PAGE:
I was recently in Seoul.  While hanging out in my favorite coffee shop in Itaewon after a few meetings I started to think about retirement, current events, and what my friends in Seoul are up to.  I still like to meet up with friends and former colleagues if possible though sometimes meetings keep me busier than expected.

One of the lessons of retirement is that the company or organization you worked hard for and perhaps stayed up at night worrying about still goes on without you.  Friends and colleagues may be happy to meet you (or maybe not) but at the end of the meeting they go back to work- without you!  It may be hard to adjust to the fact you are no longer relevant to the company you worked for and some of your colleagues may no longer even think about you.  In fact, what you think or do no longer matters to the company.

I am trying to figure out what to do next as I may live another 25-30 years.  Obviously, my legal career is basically over.  It really hit me when I had my 40th law school reunion on Zoom.  40 years of practicing law, working for companies and law firms.  Though some of my classmates still work, some like me have retired or left the practice of law altogether. Many are no longer working.  Like me, they get to practice their golf swing!  I also get to work on my Korean.

Though I miss the practice of law sometimes, I do not miss trying to bring in business, filling out timesheets, or attending client meetings in which the client expected me to pull a rabbit out of a hat.   It was draining to have people always approach me with legal questions on the street or at cocktail parties (expecting free legal advice) even though many of the questions covered topics I was not well versed in nor interested in. 

Now I get to reflect on my passions and what I want to do.  Remember, one of the lessons of retirement is the fact you are now in a different stage of life. The past is the past.  Companies you worked for are no longer interested in you. Nor do they care what you think. You have to think about the next steps on your own.

What do you want to do?

With covid restrictions tightening around Asia because of the Omicron Covid variant, some businesses are finding themselves stuck in limbo instead of getting back to quasi-normal. Hopefully, the Omnicron variant will not be as serious as first thought and people can get slowly back to normality. Omnicron of course is not the only risk that Asia and the world faces. A few days ago, people were enjoying the beach here in Busan where I live, the coffee shops were packed, including the one on the beach where I usually write, restaurants were busy and people were enjoying themselves. Even the baseball stadiums were packed. Then came Omicron. But also other risks too. With business increasing in parts of Asia, the Supply Chain itself had been stretched thin. Supply risks emerged. Other risks also began to surface such as the current semi-conductor chip shortage. Inflation is beginning to rear its ugly head (inflation in Korea is at the highest rate since 2012) and other major areas of risk such as employment, geo-political and currency-related risks are once again knocking on the door. So if you are doing business in Asia or thinking about doing business in Asia you must identify the risks.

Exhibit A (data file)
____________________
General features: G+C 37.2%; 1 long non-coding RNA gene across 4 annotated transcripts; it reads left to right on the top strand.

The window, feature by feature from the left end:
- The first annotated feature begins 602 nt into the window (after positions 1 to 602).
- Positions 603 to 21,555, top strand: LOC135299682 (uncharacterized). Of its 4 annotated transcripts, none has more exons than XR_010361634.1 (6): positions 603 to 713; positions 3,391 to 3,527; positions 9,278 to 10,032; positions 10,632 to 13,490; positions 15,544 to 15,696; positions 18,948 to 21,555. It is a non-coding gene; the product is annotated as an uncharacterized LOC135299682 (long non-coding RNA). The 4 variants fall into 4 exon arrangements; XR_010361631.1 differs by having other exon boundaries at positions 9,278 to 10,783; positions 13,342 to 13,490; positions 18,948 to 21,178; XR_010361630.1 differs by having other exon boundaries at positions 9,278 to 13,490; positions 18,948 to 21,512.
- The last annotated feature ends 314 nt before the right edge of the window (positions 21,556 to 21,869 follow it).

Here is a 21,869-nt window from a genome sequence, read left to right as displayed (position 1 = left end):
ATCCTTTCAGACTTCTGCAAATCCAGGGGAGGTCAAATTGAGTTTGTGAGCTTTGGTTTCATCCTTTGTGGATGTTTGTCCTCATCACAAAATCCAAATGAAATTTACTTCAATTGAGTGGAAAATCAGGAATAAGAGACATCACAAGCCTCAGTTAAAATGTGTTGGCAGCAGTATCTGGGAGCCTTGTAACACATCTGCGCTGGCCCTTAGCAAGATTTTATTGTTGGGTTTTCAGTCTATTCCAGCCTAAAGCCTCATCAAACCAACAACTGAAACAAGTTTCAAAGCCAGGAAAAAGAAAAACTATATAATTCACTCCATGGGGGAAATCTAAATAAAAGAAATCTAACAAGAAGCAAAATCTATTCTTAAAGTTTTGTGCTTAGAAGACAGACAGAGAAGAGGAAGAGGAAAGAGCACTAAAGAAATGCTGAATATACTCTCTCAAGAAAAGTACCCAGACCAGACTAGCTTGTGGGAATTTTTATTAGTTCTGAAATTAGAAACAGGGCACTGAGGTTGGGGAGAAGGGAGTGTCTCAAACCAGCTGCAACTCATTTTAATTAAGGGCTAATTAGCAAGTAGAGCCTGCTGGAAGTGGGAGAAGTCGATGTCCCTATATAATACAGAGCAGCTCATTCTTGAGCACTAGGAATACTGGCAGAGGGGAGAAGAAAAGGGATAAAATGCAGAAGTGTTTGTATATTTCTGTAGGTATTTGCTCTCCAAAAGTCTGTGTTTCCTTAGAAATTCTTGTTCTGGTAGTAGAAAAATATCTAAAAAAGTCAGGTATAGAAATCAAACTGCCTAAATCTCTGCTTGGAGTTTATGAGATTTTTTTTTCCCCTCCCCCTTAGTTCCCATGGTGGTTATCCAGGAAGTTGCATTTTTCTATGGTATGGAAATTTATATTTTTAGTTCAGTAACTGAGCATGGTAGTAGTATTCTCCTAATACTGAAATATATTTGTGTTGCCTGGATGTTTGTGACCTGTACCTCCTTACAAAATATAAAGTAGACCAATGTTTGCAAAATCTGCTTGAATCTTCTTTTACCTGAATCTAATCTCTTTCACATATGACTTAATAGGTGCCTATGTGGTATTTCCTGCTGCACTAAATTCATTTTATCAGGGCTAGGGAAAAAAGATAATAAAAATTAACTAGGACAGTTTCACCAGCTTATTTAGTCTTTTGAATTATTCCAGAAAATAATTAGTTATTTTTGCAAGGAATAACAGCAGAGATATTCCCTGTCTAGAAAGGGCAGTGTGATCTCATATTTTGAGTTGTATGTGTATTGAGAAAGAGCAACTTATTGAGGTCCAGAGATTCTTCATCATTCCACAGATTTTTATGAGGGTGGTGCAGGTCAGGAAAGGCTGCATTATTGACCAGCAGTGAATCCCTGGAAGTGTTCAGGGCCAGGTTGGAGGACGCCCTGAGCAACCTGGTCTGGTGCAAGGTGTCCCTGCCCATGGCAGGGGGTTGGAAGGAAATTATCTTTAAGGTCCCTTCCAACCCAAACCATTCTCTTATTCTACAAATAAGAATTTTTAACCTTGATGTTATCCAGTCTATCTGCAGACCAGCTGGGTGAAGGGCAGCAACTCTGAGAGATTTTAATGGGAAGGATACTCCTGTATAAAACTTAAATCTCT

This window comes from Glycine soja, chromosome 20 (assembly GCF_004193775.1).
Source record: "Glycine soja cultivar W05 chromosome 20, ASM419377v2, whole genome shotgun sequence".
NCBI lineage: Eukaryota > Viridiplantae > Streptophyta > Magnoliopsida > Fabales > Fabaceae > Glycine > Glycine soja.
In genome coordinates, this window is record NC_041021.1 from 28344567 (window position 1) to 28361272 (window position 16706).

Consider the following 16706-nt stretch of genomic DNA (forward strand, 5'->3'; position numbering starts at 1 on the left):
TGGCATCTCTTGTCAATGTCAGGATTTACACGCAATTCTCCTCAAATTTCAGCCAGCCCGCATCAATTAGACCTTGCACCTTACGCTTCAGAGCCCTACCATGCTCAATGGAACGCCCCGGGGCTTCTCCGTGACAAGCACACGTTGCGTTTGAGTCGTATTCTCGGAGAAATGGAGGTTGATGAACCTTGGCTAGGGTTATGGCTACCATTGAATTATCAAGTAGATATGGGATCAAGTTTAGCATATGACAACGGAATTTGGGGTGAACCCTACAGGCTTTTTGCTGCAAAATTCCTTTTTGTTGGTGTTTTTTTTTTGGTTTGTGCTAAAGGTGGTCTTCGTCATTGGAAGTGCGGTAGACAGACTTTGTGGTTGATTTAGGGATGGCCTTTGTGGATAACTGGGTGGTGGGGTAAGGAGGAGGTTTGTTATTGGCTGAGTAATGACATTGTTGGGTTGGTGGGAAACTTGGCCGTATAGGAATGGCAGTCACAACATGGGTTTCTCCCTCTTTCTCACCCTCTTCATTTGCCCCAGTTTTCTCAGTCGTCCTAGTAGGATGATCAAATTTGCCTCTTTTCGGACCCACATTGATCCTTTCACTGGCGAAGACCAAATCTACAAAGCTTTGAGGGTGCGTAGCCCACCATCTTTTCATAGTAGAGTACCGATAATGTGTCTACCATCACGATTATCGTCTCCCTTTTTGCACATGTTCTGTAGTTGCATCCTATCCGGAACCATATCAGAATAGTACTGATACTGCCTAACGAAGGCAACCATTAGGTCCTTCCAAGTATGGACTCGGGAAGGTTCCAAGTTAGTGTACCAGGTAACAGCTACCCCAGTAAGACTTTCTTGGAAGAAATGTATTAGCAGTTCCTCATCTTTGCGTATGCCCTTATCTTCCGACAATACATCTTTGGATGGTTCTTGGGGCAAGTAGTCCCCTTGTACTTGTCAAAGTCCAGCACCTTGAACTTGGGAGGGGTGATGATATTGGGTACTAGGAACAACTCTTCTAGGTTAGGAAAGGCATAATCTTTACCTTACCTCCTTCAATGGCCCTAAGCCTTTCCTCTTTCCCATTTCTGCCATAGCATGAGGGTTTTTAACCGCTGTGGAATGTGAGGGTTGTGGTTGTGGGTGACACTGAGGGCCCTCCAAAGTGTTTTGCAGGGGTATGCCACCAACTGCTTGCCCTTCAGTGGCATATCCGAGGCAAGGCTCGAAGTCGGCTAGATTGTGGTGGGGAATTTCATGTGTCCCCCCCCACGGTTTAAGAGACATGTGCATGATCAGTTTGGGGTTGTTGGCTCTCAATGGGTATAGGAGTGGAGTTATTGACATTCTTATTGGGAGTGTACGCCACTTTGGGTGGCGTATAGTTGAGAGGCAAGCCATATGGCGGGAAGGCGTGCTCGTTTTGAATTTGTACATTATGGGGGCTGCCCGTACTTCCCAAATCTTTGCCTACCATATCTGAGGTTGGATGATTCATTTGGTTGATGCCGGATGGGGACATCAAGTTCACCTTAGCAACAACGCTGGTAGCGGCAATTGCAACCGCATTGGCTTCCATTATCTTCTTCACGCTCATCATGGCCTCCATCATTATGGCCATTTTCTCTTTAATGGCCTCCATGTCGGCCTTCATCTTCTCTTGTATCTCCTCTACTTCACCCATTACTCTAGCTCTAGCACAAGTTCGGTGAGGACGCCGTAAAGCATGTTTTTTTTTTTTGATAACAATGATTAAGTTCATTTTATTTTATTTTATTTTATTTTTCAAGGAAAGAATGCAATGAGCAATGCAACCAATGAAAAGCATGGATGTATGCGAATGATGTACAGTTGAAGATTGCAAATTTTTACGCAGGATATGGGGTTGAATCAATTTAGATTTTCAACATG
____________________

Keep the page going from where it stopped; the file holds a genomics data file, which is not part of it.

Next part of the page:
As the world scrambles to try and normalize, Asia- the world’s primary source of manufacturing, is fraught with many areas of risk. Companies seeking to do business in Asia, whether Korea, Japan, China, Vietnam, or elsewhere, have to be very careful when it comes to risk. Besides Covid, operational, financial, legal, geopolitical, and environmental-related risks are all major areas of concern. Cyber-related risks are also increasing as they are in other parts of the world. As companies and countries start to address Covid related lockdowns, it is very apparent that companies must consider a multitude of risks. In fact, companies must be laser-focused on managing the many areas of risk, especially in Asia.